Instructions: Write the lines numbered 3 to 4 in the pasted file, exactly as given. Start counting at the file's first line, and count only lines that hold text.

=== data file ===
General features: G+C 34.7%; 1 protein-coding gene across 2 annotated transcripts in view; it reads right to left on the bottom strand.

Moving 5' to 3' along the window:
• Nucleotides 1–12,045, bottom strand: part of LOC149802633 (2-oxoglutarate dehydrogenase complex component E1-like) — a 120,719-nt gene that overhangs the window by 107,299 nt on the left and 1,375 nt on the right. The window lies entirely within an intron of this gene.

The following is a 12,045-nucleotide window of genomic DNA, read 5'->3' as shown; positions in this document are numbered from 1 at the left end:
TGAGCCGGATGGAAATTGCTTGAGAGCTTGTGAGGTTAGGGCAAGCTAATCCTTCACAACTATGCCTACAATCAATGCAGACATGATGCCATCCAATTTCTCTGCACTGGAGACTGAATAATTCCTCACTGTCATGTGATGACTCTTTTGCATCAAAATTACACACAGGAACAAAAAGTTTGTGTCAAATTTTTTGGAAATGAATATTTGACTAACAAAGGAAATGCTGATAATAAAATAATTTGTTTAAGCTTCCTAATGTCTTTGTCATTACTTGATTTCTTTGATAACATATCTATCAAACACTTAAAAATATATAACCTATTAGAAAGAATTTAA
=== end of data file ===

• Nucleotides 1–12,045, bottom strand: part of LOC149802633 (2-oxoglutarate dehydrogenase complex component E1-like) — a 120,719-nt gene that overhangs the window by 107,299 nt on the left and 1,375 nt on the right. The window lies entirely within an intron of this gene.

The following is a 12,045-nucleotide window of genomic DNA, read 5'->3' as shown; positions in this document are numbered from 1 at the left end: